Background: Current evidence indicates that red and processed meat intake increases the risk of colorectal cancer; however, the association with colorectal adenomas is unclear.
Objective: To conduct a systematic review and meta-analysis of epidemiological studies of red and processed meat intake and risk of colorectal adenomas as part of the Continuous Update Project of the World Cancer Research Fund.
Design: PubMed and several other databases were searched for relevant studies from their inception up to 31 December 2011. Summary relative risks (RRs) were estimated using a random effects model.
Results: Nineteen case-control studies and seven prospective studies were included in the analyses. The summary RR per 100 g/day of red meat was 1.27 (95 % CI 1.16-1.40, I (2) = 5 %, n = 16) for all studies combined, 1.20 (95 % CI 1.06-1.36, I (2) = 0 %, n = 6) for prospective studies, and 1.34 (95 % CI 1.12-1.59, I (2) = 31 %, n = 10) for case-control studies. The summary RR per 50 g/day of processed meat intake was 1.29 (95 % CI 1.10-1.53, I (2) = 27 %, n = 10) for all studies combined, 1.45 (95 % CI 1.10-1.90, I (2) = 0 %, n = 2) for prospective studies, and 1.23 (95 % CI 0.99-1.52, I (2) = 37 %, n = 8) for case-control studies. There was evidence of a nonlinear association between red meat (p nonlinearity < 0.001) and processed meat (p nonlinearity = 0.01) intake and colorectal adenoma risk.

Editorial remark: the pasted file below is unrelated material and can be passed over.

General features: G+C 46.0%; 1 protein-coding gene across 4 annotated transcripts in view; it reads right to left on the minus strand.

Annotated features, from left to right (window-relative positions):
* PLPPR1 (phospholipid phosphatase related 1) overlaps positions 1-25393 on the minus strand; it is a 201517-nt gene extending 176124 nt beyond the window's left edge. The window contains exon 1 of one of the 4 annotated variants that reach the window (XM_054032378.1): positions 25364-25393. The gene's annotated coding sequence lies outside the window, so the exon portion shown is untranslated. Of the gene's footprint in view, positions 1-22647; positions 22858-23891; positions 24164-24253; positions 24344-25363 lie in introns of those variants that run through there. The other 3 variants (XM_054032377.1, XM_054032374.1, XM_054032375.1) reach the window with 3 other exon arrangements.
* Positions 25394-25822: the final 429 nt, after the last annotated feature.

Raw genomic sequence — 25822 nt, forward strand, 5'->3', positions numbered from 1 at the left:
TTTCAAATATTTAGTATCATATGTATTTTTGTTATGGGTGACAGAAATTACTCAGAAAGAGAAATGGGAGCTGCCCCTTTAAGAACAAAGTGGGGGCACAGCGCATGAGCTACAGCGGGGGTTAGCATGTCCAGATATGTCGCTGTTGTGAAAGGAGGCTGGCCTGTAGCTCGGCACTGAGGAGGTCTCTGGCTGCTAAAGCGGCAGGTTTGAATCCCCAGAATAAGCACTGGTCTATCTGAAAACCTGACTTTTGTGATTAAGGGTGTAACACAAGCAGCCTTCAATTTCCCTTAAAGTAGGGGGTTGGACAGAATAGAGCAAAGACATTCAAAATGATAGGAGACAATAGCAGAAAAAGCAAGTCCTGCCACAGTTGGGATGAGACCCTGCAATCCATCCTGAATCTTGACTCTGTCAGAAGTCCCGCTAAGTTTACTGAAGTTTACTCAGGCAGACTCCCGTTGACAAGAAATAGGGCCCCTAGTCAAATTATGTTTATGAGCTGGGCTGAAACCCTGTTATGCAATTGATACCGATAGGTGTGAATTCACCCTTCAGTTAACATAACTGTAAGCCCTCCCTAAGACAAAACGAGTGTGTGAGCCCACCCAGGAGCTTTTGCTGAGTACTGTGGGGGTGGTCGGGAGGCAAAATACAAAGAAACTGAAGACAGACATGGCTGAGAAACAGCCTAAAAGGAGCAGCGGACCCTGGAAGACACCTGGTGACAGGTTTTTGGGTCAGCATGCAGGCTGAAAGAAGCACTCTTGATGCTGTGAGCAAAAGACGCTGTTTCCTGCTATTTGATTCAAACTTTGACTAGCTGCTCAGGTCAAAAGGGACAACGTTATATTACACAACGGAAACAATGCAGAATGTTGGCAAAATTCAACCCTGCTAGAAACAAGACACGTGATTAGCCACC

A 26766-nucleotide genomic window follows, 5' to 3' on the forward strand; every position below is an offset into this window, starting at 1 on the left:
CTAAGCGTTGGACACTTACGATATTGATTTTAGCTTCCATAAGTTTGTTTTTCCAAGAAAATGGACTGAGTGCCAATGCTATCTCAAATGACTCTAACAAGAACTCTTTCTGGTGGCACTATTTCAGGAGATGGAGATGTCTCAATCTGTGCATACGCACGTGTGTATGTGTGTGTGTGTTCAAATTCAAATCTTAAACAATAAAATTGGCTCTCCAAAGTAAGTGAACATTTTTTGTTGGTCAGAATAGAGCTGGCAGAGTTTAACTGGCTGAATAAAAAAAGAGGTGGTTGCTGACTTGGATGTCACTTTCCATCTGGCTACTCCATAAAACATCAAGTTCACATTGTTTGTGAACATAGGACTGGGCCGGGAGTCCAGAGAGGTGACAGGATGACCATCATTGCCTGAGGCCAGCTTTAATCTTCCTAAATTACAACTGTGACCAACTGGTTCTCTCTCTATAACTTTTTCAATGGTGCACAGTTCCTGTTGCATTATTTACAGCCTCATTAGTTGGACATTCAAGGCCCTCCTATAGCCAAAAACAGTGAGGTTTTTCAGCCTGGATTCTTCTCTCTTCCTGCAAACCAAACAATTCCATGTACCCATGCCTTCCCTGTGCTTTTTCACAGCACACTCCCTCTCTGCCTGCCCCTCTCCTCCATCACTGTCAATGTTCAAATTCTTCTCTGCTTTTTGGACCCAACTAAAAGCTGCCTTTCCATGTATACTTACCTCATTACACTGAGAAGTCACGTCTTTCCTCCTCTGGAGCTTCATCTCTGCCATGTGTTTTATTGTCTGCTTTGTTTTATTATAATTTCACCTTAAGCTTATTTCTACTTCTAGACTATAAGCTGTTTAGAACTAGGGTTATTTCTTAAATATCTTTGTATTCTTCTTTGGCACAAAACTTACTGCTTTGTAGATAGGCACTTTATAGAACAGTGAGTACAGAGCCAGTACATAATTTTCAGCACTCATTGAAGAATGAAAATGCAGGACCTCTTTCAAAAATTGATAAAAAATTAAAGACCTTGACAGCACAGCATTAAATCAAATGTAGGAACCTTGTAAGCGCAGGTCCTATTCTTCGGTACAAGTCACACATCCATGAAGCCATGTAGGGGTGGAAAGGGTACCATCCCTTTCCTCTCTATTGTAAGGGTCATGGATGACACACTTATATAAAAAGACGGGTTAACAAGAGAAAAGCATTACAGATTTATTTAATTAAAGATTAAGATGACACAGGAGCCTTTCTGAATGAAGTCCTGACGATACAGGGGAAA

Conclusion: These results indicate an elevated risk of colorectal adenomas with intake of red and processed meat, but further prospective studies are warranted.